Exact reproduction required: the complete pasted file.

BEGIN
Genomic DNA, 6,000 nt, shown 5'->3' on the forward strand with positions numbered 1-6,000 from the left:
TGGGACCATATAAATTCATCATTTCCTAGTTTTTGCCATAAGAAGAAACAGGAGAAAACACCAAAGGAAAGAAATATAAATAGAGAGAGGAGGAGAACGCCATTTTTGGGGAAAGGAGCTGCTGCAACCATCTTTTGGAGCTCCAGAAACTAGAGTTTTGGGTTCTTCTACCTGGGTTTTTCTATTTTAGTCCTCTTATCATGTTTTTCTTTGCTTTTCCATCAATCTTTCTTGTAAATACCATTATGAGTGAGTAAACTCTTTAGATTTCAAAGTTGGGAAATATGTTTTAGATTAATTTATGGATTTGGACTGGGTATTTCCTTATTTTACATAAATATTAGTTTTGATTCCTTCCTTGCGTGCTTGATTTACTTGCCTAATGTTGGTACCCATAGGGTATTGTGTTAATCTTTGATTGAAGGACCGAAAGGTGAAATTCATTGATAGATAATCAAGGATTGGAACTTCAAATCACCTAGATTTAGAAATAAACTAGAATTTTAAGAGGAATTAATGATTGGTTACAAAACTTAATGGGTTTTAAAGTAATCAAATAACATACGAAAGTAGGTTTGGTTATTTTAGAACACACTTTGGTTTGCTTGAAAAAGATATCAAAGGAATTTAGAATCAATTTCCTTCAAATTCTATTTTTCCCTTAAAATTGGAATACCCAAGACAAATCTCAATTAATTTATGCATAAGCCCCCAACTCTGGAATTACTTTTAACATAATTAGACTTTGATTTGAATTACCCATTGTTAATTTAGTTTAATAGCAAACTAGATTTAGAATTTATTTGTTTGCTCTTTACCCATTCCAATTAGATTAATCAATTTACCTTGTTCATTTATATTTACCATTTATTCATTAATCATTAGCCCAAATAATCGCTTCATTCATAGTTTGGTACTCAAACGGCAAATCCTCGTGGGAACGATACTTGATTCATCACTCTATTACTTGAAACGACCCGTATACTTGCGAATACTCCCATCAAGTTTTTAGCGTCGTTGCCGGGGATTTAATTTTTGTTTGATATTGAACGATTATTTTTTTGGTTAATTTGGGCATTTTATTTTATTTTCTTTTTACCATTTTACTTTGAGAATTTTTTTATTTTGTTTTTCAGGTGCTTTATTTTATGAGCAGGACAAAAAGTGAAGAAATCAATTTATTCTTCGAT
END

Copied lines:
Genomic DNA, 6,000 nt, shown 5'->3' on the forward strand with positions numbered 1-6,000 from the left:
TGGGACCATATAAATTCATCATTTCCTAGTTTTTGCCATAAGAAGAAACAGGAGAAAACACCAAAGGAAAGAAATATAAATAGAGAGAGGAGGAGAACGCCATTTTTGGGGAAAGGAGCTGCTGCAACCATCTTTTGGAGCTCCAGAAACTAGAGTTTTGGGTTCTTCTACCTGGGTTTTTCTATTTTAGTCCTCTTATCATGTTTTTCTTTGCTTTTCCATCAATCTTTCTTGTAAATACCATTATGAGTGAGTAAACTCTTTAGATTTCAAAGTTGGGAAATATGTTTTAGATTAATTTATGGATTTGGACTGGGTATTTCCTTATTTTACATAAATATTAGTTTTGATTCCTTCCTTGCGTGCTTGATTTACTTGCCTAATGTTGGTACCCATAGGGTATTGTGTTAATCTTTGATTGAAGGACCGAAAGGTGAAATTCATTGATAGATAATCAAGGATTGGAACTTCAAATCACCTAGATTTAGAAATAAACTAGAATTTTAAGAGGAATTAATGATTGGTTACAAAACTTAATGGGTTTTAAAGTAATCAAATAACATACGAAAGTAGGTTTGGTTATTTTAGAACACACTTTGGTTTGCTTGAAAAAGATATCAAAGGAATTTAGAATCAATTTCCTTCAAATTCTATTTTTCCCTTAAAATTGGAATACCCAAGACAAATCTCAATTAATTTATGCATAAGCCCCCAACTCTGGAATTACTTTTAACATAATTAGACTTTGATTTGAATTACCCATTGTTAATTTAGTTTAATAGCAAACTAGATTTAGAATTTATTTGTTTGCTCTTTACCCATTCCAATTAGATTAATCAATTTACCTTGTTCATTTATATTTACCATTTATTCATTAATCATTAGCCCAAATAATCGCTTCATTCATAGTTTGGTACTCAAACGGCAAATCCTCGTGGGAACGATACTTGATTCATCACTCTATTACTTGAAACGACCCGTATACTTGCGAATACTCCCATCAAGTTTTTAGCGTCGTTGCCGGGGATTTAATTTTTGTTTGATATTGAACGATTATTTTTTTGGTTAATTTGGGCATTTTATTTTATTTTCTTTTTACCATTTTACTTTGAGAATTTTTTTATTTTGTTTTTCAGGTGCTTTATTTTATGAGCAGGACAAAAAGTGAAGAAATCAATTTATTCTTCGAT